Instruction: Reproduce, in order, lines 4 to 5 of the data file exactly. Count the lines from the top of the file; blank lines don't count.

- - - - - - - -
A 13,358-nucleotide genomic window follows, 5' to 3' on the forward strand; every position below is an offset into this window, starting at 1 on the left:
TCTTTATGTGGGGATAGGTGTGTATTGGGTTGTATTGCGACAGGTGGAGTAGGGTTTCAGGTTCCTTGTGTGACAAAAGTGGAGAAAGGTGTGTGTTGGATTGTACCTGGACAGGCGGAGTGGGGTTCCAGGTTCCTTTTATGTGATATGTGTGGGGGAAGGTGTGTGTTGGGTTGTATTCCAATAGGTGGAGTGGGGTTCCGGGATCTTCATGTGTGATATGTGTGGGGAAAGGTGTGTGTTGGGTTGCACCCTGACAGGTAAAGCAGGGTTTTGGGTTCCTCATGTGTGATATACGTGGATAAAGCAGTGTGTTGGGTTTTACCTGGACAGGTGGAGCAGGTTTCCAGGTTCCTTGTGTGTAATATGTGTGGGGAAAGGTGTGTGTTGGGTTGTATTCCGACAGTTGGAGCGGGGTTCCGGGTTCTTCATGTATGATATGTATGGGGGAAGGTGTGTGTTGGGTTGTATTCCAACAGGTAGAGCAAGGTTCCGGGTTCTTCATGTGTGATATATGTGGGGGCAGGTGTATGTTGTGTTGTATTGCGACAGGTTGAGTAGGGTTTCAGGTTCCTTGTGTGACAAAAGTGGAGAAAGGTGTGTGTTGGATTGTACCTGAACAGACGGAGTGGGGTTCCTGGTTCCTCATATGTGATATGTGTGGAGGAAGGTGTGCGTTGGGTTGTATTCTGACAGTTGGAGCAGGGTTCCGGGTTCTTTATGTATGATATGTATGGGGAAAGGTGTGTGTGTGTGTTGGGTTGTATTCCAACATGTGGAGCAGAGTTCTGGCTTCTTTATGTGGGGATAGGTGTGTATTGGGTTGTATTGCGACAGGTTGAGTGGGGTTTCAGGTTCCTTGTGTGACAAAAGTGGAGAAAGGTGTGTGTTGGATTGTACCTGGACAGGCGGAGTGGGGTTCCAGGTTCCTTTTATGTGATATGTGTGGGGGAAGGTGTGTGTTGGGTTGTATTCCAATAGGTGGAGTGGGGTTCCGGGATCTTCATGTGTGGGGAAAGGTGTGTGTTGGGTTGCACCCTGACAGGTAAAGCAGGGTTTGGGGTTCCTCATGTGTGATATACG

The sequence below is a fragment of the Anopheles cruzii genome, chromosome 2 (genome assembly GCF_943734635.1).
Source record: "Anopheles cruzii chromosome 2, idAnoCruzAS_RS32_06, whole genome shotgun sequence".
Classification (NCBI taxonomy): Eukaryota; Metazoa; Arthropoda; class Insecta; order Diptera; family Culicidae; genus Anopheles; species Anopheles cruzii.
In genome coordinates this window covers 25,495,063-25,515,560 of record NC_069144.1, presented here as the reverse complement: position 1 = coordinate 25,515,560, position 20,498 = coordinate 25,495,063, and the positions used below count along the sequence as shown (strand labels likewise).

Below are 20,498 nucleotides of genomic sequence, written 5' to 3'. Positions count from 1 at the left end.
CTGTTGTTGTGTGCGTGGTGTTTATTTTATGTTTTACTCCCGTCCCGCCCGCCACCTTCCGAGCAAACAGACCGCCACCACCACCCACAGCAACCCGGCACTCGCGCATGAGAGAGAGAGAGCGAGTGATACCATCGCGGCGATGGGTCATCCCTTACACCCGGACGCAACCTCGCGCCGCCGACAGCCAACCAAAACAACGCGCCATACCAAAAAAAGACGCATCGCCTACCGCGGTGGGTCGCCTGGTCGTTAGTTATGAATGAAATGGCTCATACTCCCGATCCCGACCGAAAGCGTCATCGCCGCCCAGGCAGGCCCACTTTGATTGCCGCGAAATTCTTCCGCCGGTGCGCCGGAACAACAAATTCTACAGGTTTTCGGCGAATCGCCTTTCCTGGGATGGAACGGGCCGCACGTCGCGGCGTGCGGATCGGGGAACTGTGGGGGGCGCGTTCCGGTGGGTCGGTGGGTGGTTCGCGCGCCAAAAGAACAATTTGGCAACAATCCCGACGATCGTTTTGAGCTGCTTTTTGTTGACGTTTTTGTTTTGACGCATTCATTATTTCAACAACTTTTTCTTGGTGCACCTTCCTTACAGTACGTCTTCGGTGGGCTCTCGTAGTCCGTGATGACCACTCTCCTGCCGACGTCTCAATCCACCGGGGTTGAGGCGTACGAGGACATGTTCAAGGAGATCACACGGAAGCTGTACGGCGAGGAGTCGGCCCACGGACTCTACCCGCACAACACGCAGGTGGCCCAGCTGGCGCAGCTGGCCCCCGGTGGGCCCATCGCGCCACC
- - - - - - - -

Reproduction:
Source record: "Anopheles cruzii chromosome 2, idAnoCruzAS_RS32_06, whole genome shotgun sequence".
Classification (NCBI taxonomy): Eukaryota; Metazoa; Arthropoda; class Insecta; order Diptera; family Culicidae; genus Anopheles; species Anopheles cruzii.